top of page

Hobbies and Activities for Recovering Addicts and Alcoholics

Jump to:

Getting Started

Recovery for both substance abuse and behavioral addictions can be extremely daunting but it can also be an extremely rewarding experience. If you or someone you know has recently completed the treatment phase, it is easy to worry about the upcoming obstacles but it is key to remember that you are not alone.

Friends, families, therapists, and counselors all play major roles in encouraging successful sobriety and preventing exposures that may lead to a relapse. Recovering addicts need emotional support from people close to them.

Even with all the support throughout your journey, it is a key part of recovery to find new, healthy hobbies and activities. The importance of hobbies in addiction recovery is an important aspect many people seem to undervalue.

Dangers of Boredom and Spare Time

Boredom and spare time are not beneficial to those in recovery and can lead to relapse. Boredom is considered the most common relapse trigger. It can lead to depression, irritability, anger, and isolation which can lead to an increase in cravings and thoughts of reusing.

The better way to look at boredom is that it is not a problem, it is, in fact, an opportunity. A chance to rediscover who you are and adjust to your changed circumstances.

Benefits of Developing a Healthy Routine

Incorporating healthy hobbies and routines are an excellent way for you to discover meaning and passion in life. Without a purpose, it is difficult to build the foundations of a successful recovery. You have already worked hard for your sobriety, so now is the time to find something new that can fill the void. Benefits from new hobbies and activities include:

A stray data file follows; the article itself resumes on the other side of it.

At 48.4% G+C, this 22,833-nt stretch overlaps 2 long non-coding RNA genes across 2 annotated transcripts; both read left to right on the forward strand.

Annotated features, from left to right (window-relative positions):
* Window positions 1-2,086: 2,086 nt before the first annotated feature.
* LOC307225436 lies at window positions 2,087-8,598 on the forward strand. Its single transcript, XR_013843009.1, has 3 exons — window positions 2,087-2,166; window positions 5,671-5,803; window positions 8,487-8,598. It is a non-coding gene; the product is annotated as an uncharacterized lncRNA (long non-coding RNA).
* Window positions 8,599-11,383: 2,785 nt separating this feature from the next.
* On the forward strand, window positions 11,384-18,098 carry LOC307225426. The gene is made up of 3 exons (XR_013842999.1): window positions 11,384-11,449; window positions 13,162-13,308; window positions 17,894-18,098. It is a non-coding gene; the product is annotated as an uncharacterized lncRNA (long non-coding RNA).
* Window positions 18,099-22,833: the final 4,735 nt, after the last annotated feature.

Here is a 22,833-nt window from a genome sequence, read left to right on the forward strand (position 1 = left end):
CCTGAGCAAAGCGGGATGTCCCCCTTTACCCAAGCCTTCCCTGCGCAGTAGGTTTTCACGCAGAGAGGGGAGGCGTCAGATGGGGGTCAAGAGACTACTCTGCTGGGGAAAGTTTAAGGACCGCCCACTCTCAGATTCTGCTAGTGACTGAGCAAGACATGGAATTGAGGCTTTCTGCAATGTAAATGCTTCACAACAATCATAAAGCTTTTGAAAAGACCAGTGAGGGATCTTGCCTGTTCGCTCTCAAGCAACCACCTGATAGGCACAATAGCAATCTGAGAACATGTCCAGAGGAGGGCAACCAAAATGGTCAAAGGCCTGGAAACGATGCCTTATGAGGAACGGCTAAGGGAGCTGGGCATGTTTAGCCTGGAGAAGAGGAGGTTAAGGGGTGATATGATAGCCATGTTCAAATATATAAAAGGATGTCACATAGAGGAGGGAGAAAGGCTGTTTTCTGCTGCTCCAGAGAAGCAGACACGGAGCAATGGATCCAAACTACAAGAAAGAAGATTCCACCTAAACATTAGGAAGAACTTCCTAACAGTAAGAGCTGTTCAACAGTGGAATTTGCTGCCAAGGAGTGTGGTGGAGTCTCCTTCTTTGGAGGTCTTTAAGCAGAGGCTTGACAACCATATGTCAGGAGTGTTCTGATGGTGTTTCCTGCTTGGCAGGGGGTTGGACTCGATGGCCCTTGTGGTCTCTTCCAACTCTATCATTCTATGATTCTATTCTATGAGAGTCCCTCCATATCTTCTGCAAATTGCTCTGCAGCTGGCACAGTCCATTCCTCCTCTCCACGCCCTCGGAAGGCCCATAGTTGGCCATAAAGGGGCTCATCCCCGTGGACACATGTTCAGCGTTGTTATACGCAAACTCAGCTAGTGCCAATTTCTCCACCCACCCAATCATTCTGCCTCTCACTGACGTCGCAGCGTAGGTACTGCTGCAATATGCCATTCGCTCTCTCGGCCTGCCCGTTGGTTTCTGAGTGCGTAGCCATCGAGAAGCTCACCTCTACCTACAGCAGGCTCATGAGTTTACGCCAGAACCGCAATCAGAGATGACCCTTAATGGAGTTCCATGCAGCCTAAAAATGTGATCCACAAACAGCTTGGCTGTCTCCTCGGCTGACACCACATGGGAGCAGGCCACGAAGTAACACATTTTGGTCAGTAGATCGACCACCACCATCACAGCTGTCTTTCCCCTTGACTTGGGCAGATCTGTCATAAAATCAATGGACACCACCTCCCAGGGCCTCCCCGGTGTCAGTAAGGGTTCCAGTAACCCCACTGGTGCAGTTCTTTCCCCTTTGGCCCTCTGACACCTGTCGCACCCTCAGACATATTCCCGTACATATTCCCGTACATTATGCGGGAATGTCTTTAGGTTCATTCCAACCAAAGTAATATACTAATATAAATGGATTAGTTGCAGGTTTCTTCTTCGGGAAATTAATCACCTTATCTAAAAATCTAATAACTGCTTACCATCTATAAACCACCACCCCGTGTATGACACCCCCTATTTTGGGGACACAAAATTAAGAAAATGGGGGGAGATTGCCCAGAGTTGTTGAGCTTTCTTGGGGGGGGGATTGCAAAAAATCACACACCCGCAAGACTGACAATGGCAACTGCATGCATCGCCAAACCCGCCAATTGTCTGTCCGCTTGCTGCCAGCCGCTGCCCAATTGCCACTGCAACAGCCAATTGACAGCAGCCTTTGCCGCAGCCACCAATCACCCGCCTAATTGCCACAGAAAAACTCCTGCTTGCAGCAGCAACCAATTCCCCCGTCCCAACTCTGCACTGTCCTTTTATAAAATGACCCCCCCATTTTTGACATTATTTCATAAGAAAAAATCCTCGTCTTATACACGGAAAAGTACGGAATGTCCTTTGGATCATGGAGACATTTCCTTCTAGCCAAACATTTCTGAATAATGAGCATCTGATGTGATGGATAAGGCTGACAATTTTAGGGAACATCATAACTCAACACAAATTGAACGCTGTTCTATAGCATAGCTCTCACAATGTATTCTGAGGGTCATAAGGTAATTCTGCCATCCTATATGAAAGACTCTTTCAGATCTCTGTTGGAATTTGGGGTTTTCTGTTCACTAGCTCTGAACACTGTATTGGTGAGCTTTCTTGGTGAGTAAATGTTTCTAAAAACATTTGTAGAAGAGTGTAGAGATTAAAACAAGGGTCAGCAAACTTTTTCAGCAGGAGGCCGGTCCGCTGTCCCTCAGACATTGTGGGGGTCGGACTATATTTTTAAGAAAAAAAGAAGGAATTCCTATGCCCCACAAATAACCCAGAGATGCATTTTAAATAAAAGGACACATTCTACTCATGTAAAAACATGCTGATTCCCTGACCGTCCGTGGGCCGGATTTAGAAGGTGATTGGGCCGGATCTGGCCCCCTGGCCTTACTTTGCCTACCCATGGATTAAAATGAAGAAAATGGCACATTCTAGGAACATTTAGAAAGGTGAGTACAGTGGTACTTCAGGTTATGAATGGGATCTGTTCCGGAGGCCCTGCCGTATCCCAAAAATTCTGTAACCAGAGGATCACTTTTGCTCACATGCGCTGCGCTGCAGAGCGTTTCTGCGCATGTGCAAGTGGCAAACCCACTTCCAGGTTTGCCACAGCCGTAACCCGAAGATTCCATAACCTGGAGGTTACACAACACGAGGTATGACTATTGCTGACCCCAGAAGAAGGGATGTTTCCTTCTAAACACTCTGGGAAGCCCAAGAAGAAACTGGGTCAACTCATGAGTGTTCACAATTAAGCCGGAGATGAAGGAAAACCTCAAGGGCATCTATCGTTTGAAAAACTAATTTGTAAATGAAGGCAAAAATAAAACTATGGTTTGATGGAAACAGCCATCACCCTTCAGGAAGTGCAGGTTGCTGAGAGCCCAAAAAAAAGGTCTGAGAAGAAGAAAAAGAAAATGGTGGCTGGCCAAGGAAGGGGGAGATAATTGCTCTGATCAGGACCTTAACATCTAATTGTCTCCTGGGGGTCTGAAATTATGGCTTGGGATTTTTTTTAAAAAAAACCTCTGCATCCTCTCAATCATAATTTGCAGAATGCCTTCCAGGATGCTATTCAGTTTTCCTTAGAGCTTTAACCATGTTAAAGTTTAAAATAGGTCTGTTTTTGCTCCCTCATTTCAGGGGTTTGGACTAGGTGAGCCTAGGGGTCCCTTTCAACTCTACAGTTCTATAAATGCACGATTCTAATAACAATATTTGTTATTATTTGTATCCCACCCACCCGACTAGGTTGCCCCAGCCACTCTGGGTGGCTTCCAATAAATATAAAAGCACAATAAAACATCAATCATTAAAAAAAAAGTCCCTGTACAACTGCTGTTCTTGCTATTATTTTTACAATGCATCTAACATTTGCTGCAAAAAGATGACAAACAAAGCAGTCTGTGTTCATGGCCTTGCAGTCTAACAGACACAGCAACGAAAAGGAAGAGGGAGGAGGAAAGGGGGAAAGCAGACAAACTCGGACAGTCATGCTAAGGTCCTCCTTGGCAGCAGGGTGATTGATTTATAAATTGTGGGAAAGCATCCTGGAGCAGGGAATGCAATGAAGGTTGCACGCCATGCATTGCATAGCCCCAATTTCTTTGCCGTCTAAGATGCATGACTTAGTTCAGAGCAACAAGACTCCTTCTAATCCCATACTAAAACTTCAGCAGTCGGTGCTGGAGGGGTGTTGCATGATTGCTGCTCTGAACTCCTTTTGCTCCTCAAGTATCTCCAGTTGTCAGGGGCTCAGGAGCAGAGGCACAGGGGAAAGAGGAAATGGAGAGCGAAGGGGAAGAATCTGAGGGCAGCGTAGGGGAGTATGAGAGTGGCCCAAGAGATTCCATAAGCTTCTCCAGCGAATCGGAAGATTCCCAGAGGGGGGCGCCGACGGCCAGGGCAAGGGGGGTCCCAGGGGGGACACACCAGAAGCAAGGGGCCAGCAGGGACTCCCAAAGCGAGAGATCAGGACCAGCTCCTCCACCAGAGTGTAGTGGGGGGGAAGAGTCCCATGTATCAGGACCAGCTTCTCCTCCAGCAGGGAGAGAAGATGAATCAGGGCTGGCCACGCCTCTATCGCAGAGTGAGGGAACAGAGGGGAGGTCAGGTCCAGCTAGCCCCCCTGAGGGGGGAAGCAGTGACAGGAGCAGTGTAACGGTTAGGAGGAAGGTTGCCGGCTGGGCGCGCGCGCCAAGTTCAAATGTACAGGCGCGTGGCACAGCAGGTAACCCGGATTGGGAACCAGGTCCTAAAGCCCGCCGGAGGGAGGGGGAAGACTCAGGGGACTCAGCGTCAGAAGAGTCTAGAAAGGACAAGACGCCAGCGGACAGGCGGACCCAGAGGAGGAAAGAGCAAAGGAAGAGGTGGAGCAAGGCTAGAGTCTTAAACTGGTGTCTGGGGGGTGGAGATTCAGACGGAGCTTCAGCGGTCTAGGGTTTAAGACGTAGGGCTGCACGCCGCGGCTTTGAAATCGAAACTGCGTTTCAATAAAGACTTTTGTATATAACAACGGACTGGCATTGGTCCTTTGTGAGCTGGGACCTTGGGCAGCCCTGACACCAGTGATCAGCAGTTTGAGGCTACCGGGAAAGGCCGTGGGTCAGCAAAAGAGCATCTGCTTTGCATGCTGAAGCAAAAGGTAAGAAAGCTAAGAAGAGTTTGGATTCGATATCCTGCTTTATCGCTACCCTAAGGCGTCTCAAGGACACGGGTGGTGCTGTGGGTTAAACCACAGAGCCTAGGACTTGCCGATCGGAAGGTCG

• Being able to unwind or relax

  • Learning new skills for both personal and professional purposes

  • Explore your creativity

  • Provide things to look forward to

  • Discover hidden talents

  • Making new friends

Finding Hobbies and Activities

Here, the goal isn’t to find something to do but to find something that’s right for you.

Recovery gives you incredible insights on the person you were before your treatment. It allows you to have a unique perspective on how you emerged sober, clean, and healthy.

Hobbies and Activities allow you to put those insights into practice and continue to self-discover while socializing with people that are also sober and clean.

Preferably, choose a hobby that isn’t related to your professional identity to help in completely disconnecting from the monotony of daily activities.

The first step in finding the right hobby is to make a list of things that used to interest you before all the drugs and alcohol smothered everything fun and exciting for you.

This is the perfect time to do all those things you wanted to do but never had the time.

Brainstorming Ideas and Questions To Ask

  1. What did you enjoy before your addiction?

  2. Are there any activities you abandoned that could bring you joy?

  3. Are there any activities you always wanted to try?

  4. What were your childhood interests? What made you stop?

  5. Do you have any role models? Why do you look up to that person?

  6. Use the internet to research new hobbies

  7. Ask friends and families what their hobbies are.

  8. Are there any local classes you are interested in?

  9. Could you volunteer your time for a good cause

People have turned childhood hobbies and other activities into billion-dollar enterprises. So it isn’t such a stretch of the imagination to think that you may come to enjoy the past times and develop them into hobbies.